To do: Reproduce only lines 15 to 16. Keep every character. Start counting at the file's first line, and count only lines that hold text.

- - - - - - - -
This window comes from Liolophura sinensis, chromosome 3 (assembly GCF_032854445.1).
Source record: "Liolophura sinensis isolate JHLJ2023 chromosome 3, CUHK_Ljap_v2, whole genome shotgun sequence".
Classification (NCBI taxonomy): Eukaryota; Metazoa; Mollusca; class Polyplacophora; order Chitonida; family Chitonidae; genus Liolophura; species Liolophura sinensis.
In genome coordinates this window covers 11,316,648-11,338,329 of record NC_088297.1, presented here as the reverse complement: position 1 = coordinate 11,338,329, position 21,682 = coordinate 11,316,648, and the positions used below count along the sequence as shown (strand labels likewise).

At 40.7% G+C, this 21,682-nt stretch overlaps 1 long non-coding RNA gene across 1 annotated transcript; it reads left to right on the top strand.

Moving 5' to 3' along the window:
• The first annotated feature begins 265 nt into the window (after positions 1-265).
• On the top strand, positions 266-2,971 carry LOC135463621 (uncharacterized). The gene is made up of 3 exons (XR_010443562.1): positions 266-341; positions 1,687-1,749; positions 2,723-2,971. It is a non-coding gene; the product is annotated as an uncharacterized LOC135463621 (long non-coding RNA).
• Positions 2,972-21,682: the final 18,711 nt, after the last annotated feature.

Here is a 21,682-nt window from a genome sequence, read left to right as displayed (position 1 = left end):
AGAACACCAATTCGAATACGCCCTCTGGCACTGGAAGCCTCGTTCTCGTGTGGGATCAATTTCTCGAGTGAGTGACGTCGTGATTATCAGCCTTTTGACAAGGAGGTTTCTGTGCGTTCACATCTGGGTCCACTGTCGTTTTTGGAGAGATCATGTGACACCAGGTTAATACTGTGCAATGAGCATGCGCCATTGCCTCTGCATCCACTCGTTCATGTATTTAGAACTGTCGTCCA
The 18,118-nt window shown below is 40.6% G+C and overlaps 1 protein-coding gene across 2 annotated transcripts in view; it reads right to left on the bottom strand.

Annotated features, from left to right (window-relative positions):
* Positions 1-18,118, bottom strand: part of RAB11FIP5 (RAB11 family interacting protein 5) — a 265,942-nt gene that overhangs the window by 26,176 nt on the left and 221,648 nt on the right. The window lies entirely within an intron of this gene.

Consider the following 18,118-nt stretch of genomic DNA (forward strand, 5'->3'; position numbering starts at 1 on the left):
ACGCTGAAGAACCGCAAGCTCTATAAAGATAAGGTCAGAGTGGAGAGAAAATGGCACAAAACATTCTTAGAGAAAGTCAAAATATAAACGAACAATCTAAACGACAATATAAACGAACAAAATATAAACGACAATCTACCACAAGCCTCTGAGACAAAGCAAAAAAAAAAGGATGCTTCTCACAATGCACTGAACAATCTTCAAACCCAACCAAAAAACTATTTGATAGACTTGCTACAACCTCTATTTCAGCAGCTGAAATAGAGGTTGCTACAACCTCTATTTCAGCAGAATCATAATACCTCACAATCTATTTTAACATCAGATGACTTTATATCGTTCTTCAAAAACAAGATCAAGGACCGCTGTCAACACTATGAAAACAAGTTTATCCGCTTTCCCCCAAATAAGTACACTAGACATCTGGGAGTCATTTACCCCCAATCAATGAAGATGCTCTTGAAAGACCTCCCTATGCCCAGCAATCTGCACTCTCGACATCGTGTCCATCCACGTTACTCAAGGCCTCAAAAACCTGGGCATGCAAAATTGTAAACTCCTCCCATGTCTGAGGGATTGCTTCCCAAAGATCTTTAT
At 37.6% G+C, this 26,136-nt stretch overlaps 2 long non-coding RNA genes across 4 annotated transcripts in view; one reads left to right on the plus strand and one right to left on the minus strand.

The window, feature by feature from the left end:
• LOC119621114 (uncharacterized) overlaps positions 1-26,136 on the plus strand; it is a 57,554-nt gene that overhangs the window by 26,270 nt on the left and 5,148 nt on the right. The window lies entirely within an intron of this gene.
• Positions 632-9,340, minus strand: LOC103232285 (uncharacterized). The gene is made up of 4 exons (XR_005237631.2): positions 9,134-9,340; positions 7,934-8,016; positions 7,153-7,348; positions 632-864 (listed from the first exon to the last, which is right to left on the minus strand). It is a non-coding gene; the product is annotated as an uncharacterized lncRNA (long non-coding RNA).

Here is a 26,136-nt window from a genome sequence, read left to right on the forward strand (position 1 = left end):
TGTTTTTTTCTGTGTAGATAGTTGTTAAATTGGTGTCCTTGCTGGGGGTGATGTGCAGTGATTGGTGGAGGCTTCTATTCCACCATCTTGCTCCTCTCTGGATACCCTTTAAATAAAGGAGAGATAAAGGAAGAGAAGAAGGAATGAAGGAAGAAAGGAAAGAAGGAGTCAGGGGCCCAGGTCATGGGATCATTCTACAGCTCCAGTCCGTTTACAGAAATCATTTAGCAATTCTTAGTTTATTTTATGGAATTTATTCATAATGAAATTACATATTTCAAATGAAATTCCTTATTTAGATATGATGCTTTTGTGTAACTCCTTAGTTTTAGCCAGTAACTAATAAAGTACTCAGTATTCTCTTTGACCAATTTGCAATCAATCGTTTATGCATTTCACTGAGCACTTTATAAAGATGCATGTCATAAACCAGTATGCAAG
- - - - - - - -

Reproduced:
Consider the following 18,118-nt stretch of genomic DNA (forward strand, 5'->3'; position numbering starts at 1 on the left):
ACGCTGAAGAACCGCAAGCTCTATAAAGATAAGGTCAGAGTGGAGAGAAAATGGCACAAAACATTCTTAGAGAAAGTCAAAATATAAACGAACAATCTAAACGACAATATAAACGAACAAAATATAAACGACAATCTACCACAAGCCTCTGAGACAAAGCAAAAAAAAAAGGATGCTTCTCACAATGCACTGAACAATCTTCAAACCCAACCAAAAAACTATTTGATAGACTTGCTACAACCTCTATTTCAGCAGCTGAAATAGAGGTTGCTACAACCTCTATTTCAGCAGAATCATAATACCTCACAATCTATTTTAACATCAGATGACTTTATATCGTTCTTCAAAAACAAGATCAAGGACCGCTGTCAACACTATGAAAACAAGTTTATCCGCTTTCCCCCAAATAAGTACACTAGACATCTGGGAGTCATTTACCCCCAATCAATGAAGATGCTCTTGAAAGACCTCCCTATGCCCAGCAATCTGCACTCTCGACATCGTGTCCATCCACGTTACTCAAGGCCTCAAAAACCTGGGCATGCAAAATTGTAAACTCCTCCCATGTCTGAGGGATTGCTTCCCAAAGATCTTTAT